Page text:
CANADA FX DEBT-C$ ekes out gain on manufacturing sales, oil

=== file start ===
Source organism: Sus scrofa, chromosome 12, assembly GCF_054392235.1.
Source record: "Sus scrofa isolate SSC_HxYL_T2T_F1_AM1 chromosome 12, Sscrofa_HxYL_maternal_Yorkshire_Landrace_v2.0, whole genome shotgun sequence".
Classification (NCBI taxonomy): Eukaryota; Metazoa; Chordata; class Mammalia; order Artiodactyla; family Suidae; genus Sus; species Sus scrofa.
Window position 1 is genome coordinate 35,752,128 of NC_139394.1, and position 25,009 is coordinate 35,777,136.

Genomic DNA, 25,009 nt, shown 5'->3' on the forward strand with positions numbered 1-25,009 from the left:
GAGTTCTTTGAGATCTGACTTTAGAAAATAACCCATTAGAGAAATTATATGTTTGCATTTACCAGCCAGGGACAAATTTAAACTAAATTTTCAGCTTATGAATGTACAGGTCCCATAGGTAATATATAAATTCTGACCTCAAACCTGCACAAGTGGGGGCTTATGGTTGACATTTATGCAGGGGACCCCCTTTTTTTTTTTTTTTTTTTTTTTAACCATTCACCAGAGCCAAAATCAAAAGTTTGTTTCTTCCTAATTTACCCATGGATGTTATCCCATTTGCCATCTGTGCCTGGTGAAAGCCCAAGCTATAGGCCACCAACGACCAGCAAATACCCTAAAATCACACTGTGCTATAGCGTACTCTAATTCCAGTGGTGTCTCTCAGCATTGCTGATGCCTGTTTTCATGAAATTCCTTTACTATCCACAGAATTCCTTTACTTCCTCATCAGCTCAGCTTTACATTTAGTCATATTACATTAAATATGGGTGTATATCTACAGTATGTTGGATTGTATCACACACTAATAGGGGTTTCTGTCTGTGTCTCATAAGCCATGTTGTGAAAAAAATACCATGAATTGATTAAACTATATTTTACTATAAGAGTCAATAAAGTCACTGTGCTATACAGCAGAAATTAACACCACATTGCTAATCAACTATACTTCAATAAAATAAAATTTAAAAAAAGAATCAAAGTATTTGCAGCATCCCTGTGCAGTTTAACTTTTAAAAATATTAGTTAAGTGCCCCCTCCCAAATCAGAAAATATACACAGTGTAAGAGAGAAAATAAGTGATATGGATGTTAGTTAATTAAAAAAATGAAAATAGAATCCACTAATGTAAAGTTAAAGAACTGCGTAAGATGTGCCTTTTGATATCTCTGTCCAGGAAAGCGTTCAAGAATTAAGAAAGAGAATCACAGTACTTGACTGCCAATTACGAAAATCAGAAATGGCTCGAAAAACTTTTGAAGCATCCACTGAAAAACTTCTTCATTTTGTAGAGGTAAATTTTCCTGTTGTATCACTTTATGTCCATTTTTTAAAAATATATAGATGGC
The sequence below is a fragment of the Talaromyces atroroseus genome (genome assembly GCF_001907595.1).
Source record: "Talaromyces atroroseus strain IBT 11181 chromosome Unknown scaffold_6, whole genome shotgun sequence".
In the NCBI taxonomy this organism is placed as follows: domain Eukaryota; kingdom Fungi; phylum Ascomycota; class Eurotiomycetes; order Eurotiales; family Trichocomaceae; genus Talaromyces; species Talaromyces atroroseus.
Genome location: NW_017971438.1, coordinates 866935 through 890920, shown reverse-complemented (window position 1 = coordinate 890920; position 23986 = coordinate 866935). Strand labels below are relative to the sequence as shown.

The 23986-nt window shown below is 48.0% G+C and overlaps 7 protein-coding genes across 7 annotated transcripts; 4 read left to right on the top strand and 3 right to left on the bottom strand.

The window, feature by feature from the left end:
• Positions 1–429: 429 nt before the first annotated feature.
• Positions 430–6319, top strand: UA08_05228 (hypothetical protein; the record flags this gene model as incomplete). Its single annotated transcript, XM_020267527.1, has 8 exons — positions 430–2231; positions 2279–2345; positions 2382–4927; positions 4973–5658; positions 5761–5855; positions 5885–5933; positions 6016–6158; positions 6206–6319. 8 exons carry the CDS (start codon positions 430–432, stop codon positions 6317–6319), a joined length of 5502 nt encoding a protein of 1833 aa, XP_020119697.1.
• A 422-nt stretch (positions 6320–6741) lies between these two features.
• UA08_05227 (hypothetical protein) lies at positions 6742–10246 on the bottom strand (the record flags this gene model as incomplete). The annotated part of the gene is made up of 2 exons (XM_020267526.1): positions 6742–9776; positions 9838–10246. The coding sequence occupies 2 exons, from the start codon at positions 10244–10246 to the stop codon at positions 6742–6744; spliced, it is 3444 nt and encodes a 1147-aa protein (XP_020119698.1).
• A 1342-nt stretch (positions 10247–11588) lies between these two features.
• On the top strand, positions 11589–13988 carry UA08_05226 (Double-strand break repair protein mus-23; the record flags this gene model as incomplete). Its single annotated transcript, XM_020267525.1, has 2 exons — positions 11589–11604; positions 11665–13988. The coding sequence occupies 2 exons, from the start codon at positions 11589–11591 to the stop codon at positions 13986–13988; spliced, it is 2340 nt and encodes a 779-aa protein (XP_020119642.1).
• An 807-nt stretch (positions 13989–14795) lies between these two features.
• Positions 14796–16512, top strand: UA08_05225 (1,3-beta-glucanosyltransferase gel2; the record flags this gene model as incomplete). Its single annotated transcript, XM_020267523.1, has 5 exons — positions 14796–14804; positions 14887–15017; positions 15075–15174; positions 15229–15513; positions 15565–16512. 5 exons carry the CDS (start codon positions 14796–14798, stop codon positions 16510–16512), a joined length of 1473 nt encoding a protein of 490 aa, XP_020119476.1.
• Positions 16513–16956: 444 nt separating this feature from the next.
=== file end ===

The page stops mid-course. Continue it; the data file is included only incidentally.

(Updates with fresh comment, closing figures, details) * Canadian dollar at C$1.2461 or 80.25 U.S. cents * Bond prices fall across the maturity curve By Solarina Ho TORONTO, Feb 13 (Reuters) - The Canadian dollar strengthened moderately against the greenback on Friday, bolstered by a forecast-beating jump in Canadian manufacturing sales in December and higher oil prices. Data showed Canadian factory sales rose 1.7 percent to C$52.39 billion ($41.91 billion), surpassing economists' forecast for a gain of 1 percent. November's sales were revised slightly higher to a decline of 1.3 percent from an originally reported 1.4 percent drop. "We could attribute some of the positive information to the weak Canadian dollar, which is making Canada look a bit more attractive to its U.S. customers," said USForex currency strategist Lennon Sweeting, who expects the data to improve as the loonie depreciates further going forward. "Overall, there's a mandate to improve manufacturing in Canada, as it definitely took a bit of a slowdown when the loonie was doing well against the dollar." The Canadian dollar, which was outperforming many of its key counterparts, ended the session at C$1.2461 to the greenback, or 80.25 U.S. cents, stronger than Thursday's finish at C$1.2490 or 80.06 U.S. cents. The loonie, which has stumbled nearly 7 percent since the start of the year, strengthened about half a percent for the week. "The data was a nice surprise this morning. That was the main impetus this morning," said Greg Anderson, global head of foreign exchange strategy at BMO Capital Markets in New York. Brent crude prices rose above $60 a barrel for the first time this year, while U.S. crude rose 3 percent amid signs of deeper industry spending cuts and another drop in the U.S. rig count. Skeptics were cautious, however, noting that oil supplies keep coming. Canada is a key oil exporter. Sweeting and other strategists are advising clients to buy U.S. dollars on these dips, given expectations that the greenback will continue to strengthen against the Canadian dollar and other key currencies. Canadian government bond prices were lower across the maturity curve, with the two-year slipping 2 Canadian cents to yield 0.429 percent and the benchmark 10-year 29 Canadian cents to yield 1.426 percent. (Reporting by Solarina Ho; Editing by Nick Zieminski and Jonathan Oatis)
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